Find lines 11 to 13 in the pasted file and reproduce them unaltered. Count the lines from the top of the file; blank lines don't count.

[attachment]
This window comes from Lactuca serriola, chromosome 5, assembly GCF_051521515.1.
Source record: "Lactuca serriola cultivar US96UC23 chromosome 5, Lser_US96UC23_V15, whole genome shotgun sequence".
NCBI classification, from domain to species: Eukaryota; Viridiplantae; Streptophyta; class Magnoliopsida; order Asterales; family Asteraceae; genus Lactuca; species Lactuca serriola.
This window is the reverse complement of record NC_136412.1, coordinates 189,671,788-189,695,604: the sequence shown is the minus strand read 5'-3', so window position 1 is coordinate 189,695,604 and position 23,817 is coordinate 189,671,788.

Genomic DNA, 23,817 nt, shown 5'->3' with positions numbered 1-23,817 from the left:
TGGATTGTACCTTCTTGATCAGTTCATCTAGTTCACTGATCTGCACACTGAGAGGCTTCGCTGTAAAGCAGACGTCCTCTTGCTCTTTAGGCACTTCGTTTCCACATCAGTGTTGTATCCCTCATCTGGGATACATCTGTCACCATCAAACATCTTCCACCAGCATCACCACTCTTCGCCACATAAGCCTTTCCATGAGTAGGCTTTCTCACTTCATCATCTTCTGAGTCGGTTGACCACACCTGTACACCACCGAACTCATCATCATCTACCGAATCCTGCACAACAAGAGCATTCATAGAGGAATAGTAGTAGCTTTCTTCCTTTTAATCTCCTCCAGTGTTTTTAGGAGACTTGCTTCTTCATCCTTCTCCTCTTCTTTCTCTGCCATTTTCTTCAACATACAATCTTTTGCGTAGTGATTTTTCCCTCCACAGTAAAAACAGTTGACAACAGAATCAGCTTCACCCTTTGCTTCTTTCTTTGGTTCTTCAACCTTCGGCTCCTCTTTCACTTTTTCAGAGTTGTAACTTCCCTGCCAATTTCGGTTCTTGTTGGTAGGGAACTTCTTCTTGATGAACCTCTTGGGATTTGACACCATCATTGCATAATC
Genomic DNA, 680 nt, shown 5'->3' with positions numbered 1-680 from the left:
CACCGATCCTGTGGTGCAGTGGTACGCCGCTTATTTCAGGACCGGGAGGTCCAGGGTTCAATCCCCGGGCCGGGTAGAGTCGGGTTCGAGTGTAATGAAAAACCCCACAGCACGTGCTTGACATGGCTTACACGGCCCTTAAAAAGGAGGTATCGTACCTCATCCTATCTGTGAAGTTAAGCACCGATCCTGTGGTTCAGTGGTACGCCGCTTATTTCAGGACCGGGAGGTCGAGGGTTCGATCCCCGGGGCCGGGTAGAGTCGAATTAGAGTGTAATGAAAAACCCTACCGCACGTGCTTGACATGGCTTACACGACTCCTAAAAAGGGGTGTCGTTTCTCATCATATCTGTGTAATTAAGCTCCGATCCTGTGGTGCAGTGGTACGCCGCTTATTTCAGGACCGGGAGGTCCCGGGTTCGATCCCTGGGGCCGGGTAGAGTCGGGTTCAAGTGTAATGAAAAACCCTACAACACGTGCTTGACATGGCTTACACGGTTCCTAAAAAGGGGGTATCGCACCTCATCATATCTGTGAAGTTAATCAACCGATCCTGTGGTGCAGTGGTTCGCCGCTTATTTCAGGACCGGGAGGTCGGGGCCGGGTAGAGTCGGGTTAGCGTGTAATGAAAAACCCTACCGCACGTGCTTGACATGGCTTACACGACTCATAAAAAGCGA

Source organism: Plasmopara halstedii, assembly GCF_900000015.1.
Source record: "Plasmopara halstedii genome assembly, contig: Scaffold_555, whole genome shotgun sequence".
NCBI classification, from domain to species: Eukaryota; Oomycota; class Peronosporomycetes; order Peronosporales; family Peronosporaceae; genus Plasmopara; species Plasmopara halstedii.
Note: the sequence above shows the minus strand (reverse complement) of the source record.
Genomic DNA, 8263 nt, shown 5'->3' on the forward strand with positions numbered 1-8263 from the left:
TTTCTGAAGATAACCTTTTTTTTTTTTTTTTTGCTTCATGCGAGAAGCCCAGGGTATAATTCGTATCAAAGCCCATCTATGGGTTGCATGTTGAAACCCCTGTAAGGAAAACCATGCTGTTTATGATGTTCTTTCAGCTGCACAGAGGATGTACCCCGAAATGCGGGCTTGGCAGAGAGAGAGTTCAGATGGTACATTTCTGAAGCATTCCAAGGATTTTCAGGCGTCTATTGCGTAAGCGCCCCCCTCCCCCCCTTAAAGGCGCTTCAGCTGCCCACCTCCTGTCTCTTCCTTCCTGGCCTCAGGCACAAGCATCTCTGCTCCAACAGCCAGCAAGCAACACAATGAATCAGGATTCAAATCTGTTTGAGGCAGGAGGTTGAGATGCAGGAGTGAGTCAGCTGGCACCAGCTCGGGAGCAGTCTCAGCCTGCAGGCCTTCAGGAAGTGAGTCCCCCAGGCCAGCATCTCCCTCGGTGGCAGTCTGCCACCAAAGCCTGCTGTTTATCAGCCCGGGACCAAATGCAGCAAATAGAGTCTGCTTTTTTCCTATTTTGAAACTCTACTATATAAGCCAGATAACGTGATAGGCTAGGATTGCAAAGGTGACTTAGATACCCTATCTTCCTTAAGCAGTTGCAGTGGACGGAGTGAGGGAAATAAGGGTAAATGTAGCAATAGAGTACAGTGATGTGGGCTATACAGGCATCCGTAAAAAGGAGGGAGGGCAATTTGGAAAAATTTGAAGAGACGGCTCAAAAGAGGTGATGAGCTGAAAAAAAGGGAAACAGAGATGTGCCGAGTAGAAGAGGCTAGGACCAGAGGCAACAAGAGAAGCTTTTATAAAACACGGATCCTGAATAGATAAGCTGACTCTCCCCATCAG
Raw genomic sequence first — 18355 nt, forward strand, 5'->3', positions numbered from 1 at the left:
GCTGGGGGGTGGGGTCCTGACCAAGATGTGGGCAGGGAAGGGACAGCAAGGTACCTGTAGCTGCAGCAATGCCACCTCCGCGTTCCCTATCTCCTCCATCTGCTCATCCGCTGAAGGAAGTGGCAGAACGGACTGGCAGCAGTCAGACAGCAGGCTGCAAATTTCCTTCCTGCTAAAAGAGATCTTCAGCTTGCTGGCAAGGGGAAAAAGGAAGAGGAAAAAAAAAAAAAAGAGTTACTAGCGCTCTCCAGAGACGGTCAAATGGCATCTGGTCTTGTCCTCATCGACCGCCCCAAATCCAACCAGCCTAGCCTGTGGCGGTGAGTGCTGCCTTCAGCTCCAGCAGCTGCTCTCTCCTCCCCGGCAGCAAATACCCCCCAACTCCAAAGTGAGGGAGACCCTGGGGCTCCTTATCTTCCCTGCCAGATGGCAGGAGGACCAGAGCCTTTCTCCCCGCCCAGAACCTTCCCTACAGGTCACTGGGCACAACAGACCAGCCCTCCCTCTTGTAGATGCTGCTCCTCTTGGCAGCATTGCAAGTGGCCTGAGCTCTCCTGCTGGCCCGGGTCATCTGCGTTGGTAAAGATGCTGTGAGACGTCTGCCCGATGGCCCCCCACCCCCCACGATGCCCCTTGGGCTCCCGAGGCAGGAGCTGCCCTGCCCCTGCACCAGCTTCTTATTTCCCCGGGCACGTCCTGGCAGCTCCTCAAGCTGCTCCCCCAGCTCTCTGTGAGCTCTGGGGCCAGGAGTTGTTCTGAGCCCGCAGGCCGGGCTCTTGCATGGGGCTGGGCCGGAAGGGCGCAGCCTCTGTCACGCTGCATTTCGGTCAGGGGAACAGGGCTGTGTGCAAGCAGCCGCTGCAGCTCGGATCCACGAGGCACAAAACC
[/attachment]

NCBI classification, from domain to species: Eukaryota; Oomycota; class Peronosporomycetes; order Peronosporales; family Peronosporaceae; genus Plasmopara; species Plasmopara halstedii.
Note: the sequence above shows the minus strand (reverse complement) of the source record.
Genomic DNA, 8263 nt, shown 5'->3' on the forward strand with positions numbered 1-8263 from the left: